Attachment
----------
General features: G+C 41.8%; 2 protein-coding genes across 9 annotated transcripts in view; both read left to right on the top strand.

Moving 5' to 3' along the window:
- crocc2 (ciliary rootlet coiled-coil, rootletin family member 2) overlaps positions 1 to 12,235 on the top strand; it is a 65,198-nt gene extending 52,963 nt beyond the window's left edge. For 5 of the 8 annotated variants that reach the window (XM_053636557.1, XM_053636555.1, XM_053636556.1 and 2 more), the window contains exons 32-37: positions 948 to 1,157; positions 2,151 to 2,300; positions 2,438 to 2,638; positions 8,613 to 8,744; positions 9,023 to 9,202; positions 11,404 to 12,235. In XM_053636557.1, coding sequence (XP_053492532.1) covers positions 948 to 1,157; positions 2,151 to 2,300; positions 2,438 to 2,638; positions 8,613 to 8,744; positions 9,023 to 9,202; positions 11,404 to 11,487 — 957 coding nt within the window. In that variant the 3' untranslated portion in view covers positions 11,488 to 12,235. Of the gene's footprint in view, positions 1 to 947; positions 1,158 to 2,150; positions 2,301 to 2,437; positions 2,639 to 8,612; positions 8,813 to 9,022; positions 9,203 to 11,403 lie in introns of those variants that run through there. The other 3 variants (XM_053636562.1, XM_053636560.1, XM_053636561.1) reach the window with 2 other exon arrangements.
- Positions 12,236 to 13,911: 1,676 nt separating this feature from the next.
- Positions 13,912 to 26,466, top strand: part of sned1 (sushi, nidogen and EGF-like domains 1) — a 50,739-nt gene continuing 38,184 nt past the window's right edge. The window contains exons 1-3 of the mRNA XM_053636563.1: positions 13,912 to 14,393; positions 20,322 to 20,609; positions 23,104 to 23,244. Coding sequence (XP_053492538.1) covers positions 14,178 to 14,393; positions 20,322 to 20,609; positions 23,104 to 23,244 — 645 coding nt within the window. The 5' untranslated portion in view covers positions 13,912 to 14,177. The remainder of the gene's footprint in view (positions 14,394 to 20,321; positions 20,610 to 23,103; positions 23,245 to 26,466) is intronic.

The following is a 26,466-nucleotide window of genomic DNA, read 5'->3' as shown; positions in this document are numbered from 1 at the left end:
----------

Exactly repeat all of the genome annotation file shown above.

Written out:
General features: G+C 41.8%; 2 protein-coding genes across 9 annotated transcripts in view; both read left to right on the top strand.

Moving 5' to 3' along the window:
- crocc2 (ciliary rootlet coiled-coil, rootletin family member 2) overlaps positions 1 to 12,235 on the top strand; it is a 65,198-nt gene extending 52,963 nt beyond the window's left edge. For 5 of the 8 annotated variants that reach the window (XM_053636557.1, XM_053636555.1, XM_053636556.1 and 2 more), the window contains exons 32-37: positions 948 to 1,157; positions 2,151 to 2,300; positions 2,438 to 2,638; positions 8,613 to 8,744; positions 9,023 to 9,202; positions 11,404 to 12,235. In XM_053636557.1, coding sequence (XP_053492532.1) covers positions 948 to 1,157; positions 2,151 to 2,300; positions 2,438 to 2,638; positions 8,613 to 8,744; positions 9,023 to 9,202; positions 11,404 to 11,487 — 957 coding nt within the window. In that variant the 3' untranslated portion in view covers positions 11,488 to 12,235. Of the gene's footprint in view, positions 1 to 947; positions 1,158 to 2,150; positions 2,301 to 2,437; positions 2,639 to 8,612; positions 8,813 to 9,022; positions 9,203 to 11,403 lie in introns of those variants that run through there. The other 3 variants (XM_053636562.1, XM_053636560.1, XM_053636561.1) reach the window with 2 other exon arrangements.
- Positions 12,236 to 13,911: 1,676 nt separating this feature from the next.
- Positions 13,912 to 26,466, top strand: part of sned1 (sushi, nidogen and EGF-like domains 1) — a 50,739-nt gene continuing 38,184 nt past the window's right edge. The window contains exons 1-3 of the mRNA XM_053636563.1: positions 13,912 to 14,393; positions 20,322 to 20,609; positions 23,104 to 23,244. Coding sequence (XP_053492538.1) covers positions 14,178 to 14,393; positions 20,322 to 20,609; positions 23,104 to 23,244 — 645 coding nt within the window. The 5' untranslated portion in view covers positions 13,912 to 14,177. The remainder of the gene's footprint in view (positions 14,394 to 20,321; positions 20,610 to 23,103; positions 23,245 to 26,466) is intronic.

The following is a 26,466-nucleotide window of genomic DNA, read 5'->3' as shown; positions in this document are numbered from 1 at the left end: